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T h e Swedish retailer dominates markets in 32 countries, and now it’s poised to conquer North America. Its battle plan: Keep making its offerings less expensive, without making them cheap.
Above all else, one factor accounts for IKEA’s success: good quality at a low price. IKEA sells household items that are cheap but not cheapo, at prices that typically run 30 to 50 percent below the competition’s. While the price of other companies’ products tends to rise over time, IKEA says it has reduced its retail prices by a total of about 20 percent during the past four years. At IKEA the process of driving down costs starts the moment a new item is conceived and continues relentlessly throughout its production run. The price of a basic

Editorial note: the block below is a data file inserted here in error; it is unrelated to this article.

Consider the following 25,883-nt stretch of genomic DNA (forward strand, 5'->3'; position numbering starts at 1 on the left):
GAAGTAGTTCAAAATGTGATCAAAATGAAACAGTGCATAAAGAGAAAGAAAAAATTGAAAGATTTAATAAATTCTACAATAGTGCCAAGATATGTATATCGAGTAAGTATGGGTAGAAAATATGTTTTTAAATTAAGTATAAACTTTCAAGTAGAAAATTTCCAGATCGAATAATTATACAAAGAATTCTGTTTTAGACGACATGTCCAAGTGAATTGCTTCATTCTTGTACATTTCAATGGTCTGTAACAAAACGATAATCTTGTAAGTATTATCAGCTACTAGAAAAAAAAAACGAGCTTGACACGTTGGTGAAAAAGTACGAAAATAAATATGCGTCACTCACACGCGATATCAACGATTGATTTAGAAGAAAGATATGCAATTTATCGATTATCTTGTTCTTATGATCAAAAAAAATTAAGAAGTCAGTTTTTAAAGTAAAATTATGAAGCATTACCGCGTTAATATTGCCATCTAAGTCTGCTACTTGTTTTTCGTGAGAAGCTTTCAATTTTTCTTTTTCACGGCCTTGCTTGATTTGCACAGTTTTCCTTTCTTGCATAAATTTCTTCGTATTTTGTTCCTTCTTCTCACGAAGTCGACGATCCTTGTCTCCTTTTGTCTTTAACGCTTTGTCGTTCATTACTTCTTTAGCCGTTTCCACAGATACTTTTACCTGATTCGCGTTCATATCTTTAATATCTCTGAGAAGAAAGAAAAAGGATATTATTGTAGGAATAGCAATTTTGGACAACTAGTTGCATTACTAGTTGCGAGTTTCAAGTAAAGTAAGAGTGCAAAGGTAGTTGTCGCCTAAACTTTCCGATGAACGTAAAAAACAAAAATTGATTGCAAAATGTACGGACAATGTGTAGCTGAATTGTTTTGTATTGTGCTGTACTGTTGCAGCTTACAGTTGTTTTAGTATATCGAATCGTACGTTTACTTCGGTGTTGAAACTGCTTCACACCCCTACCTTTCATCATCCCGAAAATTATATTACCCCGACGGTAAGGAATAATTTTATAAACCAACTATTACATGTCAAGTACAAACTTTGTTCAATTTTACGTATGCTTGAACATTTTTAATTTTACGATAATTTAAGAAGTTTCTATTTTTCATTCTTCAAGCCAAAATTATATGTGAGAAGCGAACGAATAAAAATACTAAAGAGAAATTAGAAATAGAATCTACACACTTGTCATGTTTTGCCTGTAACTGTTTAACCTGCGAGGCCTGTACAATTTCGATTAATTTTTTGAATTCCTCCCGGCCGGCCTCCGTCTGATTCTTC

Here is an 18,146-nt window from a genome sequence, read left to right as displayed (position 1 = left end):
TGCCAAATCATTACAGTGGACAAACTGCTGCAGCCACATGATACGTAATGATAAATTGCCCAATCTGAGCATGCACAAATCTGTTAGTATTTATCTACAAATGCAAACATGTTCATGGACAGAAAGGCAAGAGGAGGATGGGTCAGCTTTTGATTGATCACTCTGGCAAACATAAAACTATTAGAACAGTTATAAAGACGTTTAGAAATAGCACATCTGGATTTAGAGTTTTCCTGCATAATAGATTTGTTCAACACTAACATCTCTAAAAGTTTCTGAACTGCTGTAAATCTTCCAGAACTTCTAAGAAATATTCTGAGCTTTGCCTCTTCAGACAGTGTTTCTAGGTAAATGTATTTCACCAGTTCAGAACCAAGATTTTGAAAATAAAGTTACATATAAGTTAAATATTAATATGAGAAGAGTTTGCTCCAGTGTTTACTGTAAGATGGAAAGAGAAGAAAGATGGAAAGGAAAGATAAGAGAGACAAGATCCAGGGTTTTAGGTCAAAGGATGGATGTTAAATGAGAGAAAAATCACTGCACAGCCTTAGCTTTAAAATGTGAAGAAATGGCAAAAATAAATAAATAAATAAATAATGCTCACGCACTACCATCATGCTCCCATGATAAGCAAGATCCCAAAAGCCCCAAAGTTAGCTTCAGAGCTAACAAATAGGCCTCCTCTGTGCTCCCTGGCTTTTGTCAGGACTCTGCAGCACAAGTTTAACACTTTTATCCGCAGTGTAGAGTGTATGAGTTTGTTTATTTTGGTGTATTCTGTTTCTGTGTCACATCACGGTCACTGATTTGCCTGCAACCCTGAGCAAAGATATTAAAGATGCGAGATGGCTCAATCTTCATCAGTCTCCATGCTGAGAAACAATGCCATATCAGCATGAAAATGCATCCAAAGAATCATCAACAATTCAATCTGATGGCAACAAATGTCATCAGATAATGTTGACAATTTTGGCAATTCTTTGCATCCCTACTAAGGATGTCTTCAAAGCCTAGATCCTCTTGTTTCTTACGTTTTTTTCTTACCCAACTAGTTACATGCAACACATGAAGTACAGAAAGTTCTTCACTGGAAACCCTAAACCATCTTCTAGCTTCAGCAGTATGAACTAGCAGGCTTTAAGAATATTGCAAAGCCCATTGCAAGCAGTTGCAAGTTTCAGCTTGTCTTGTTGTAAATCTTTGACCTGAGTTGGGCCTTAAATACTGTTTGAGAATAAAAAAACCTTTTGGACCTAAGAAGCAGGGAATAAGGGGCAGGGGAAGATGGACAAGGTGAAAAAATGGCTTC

Poang chair, for example, has fallen from $149 in 2000 to $99 in 2001 to $79 today. IKEA expects the most recent price cut to increase Poang sales by 30 to 50 percent.
IKEA’s corporate mantra is “Low price with meaning.” The goal is to make things less expensive without ever making customers feel cheap. Striking that balance demands a special kind of design, manufacturing, and distribution expertise. But IKEA pulls it off in its own distinctive way: tastefully, methodically, even cheerfully, and yet somehow differently than any other company anywhere. Here’s a stepby-step guide to how IKEA designs, builds, and distributes the items that the entire world wants to buy.
The TrofS mug is one of the most popular IKEA products. The story of the mug is an example of how IKEA works, from a co- worker’s bright idea through to production and sales. It is also a story about all the demands that we and our customers place on IKEA. A low price tag is the obvious one, but other requirements include function, modem design, environmental considerations, and making sure products have been manufactured under acceptable working conditions. Both